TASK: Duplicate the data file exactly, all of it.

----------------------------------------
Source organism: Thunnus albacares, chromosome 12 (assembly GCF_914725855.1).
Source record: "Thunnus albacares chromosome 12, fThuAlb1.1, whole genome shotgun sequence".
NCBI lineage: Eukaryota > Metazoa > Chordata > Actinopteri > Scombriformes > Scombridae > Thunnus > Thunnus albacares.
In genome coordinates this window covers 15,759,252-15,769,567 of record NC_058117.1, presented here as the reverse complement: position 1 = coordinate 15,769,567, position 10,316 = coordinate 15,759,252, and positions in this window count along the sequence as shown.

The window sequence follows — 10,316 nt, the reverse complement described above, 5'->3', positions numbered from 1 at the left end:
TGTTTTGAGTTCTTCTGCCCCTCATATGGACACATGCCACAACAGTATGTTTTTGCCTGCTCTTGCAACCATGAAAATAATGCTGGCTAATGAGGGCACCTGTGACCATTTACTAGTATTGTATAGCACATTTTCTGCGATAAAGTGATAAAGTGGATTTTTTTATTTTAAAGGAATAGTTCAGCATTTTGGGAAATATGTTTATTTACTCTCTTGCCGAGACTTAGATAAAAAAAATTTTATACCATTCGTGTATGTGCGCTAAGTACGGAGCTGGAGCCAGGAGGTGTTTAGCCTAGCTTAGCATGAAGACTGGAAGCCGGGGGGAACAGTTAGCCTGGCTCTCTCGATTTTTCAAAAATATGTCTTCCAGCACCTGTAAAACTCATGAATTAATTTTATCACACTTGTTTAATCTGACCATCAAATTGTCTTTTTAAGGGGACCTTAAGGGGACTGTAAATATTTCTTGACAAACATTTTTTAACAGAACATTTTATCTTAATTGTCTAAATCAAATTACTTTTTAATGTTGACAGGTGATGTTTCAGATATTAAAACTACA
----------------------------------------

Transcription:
Source organism: Thunnus albacares, chromosome 12 (assembly GCF_914725855.1).
Source record: "Thunnus albacares chromosome 12, fThuAlb1.1, whole genome shotgun sequence".
NCBI lineage: Eukaryota > Metazoa > Chordata > Actinopteri > Scombriformes > Scombridae > Thunnus > Thunnus albacares.
In genome coordinates this window covers 15,759,252-15,769,567 of record NC_058117.1, presented here as the reverse complement: position 1 = coordinate 15,769,567, position 10,316 = coordinate 15,759,252, and positions in this window count along the sequence as shown.

The window sequence follows — 10,316 nt, the reverse complement described above, 5'->3', positions numbered from 1 at the left end:
TGTTTTGAGTTCTTCTGCCCCTCATATGGACACATGCCACAACAGTATGTTTTTGCCTGCTCTTGCAACCATGAAAATAATGCTGGCTAATGAGGGCACCTGTGACCATTTACTAGTATTGTATAGCACATTTTCTGCGATAAAGTGATAAAGTGGATTTTTTTATTTTAAAGGAATAGTTCAGCATTTTGGGAAATATGTTTATTTACTCTCTTGCCGAGACTTAGATAAAAAAAATTTTATACCATTCGTGTATGTGCGCTAAGTACGGAGCTGGAGCCAGGAGGTGTTTAGCCTAGCTTAGCATGAAGACTGGAAGCCGGGGGGAACAGTTAGCCTGGCTCTCTCGATTTTTCAAAAATATGTCTTCCAGCACCTGTAAAACTCATGAATTAATTTTATCACACTTGTTTAATCTGACCATCAAATTGTCTTTTTAAGGGGACCTTAAGGGGACTGTAAATATTTCTTGACAAACATTTTTTAACAGAACATTTTATCTTAATTGTCTAAATCAAATTACTTTTTAATGTTGACAGGTGATGTTTCAGATATTAAAACTACA